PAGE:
Recently, AIGA Medalist Art Chantry reminded me of the decidedly special printing, paper FX and typographic concoctions of Mo Lebowitz (1932–), the designer who ran Mo’s Antique Press in Long Island, N.Y.. In the book Art Chantry Speaks: A Heretic’s History of 20th Century Design, Chantry writes of the pleasure among youthful design circles in the 1950s who were playing with antique wood and metal type:
“Among the bazillion kids plowing into the new ad scene was a guy by the name Mo Lebowitz,” who was also a bluegrass singer and wine maven. “He was one of the very earliest letterpress junkie designers I’ve ever encountered,” he notes. “Lebowitz had gathered up a serious collection of old wood type, vintage ad cuts, and letterpress equipment into his basement, and called it the Antique Press.” He designed hundreds of flyers, broadsheets and cards in the manner of “graphic design modernism, but run through archaic equipment and technology.”
Most of his projects were personal and unfettered by client constrictions, though he also designed for major corporations; Chantry says he was not some “hobbyist slouch” but a hardcore corporate designer.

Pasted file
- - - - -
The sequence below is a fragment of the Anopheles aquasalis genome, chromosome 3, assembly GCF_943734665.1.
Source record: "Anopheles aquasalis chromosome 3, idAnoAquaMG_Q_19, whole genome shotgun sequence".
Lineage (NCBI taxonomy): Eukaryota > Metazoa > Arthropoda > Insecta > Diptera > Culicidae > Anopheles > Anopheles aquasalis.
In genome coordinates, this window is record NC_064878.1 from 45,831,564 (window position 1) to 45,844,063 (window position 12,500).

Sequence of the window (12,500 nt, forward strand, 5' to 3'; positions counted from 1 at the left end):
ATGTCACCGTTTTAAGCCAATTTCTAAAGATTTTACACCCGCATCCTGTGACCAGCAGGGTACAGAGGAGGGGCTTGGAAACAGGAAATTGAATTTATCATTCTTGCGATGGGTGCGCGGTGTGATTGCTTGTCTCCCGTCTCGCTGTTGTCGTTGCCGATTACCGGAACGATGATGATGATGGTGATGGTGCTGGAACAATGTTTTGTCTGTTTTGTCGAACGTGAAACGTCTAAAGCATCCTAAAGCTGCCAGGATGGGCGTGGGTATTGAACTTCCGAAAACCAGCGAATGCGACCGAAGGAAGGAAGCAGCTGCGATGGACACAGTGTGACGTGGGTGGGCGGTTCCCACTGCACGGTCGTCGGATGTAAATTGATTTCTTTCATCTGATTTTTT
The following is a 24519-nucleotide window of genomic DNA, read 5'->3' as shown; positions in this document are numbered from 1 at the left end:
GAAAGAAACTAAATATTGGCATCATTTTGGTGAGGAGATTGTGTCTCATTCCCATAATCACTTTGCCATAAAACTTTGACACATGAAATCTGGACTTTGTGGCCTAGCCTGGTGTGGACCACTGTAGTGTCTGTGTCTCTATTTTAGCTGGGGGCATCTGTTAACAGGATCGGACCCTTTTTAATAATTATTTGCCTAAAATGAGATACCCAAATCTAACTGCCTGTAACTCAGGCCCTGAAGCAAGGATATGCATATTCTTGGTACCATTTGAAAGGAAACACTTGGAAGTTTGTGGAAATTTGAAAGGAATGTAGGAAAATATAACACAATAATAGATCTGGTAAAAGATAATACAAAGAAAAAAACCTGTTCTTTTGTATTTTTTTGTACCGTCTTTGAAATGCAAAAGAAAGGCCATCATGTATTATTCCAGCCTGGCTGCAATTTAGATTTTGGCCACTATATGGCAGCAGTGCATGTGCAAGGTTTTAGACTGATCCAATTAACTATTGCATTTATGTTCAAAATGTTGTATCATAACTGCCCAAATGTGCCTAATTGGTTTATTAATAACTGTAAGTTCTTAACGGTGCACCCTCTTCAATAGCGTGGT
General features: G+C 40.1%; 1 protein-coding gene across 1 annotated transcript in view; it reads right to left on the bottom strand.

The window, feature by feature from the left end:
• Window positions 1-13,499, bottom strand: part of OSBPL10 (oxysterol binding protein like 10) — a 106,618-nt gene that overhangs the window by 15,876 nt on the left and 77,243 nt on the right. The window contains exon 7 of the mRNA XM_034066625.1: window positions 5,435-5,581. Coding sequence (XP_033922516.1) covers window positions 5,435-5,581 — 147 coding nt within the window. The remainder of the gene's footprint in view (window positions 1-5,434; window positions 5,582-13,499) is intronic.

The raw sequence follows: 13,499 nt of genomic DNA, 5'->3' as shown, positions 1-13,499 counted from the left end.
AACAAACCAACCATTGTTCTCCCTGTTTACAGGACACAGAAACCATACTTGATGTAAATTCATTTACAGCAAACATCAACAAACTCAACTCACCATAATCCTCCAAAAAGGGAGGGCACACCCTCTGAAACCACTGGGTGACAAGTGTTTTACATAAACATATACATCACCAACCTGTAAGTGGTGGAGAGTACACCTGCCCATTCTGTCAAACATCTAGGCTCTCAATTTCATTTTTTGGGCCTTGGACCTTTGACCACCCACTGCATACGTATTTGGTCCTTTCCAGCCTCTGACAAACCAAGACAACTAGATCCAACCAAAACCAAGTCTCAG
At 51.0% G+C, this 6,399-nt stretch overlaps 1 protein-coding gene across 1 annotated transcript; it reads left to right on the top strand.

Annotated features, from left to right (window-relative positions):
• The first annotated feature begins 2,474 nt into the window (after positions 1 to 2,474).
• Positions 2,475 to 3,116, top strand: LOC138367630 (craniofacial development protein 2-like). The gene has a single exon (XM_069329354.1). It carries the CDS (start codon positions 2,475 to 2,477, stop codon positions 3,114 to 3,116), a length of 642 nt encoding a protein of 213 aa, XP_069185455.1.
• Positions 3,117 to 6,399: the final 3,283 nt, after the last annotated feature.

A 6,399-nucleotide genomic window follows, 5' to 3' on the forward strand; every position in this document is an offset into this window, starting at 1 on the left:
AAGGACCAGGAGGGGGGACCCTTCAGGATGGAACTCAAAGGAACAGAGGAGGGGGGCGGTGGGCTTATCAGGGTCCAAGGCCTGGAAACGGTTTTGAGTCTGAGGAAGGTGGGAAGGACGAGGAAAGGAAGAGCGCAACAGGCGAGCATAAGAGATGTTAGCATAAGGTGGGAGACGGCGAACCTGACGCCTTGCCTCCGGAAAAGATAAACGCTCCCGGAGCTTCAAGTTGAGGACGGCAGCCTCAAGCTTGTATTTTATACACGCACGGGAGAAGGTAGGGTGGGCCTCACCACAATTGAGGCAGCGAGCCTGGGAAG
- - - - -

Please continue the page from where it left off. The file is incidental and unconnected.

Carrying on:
Rick Meyerowitz gave me a cache of this material. It reminded me a bit of Herb Lubalin, but there was something more raw. Lubalin designed his own type (or much of it) and Lebowitz worked with the imperfections that old age, wear and tear gave to the materials. Below are but a few of the gems. “Sandwiches” is a collection of letterpress quotations about, well, sandwiches, on variously sized sheets and colors, much like, well, a sandwich.
Lebowitz also had an affinity for baseball, and the large initial ‘O’ below is just the most beautiful illumination. Like “Sandwiches,” much of his work was toying or making toys out of paper. His own self-promotion featured in this post includes a mechanism so that his arm strums the mandolin. The cigar homage is a jewel of paper folding, and the gourmand piece is simply pure joy.
This is what designing is all about. Fun, Play, Joy. Thanks for reminding me, Art. Thanks for the jewels, Rick. Thanks for the brilliant work, Mo.
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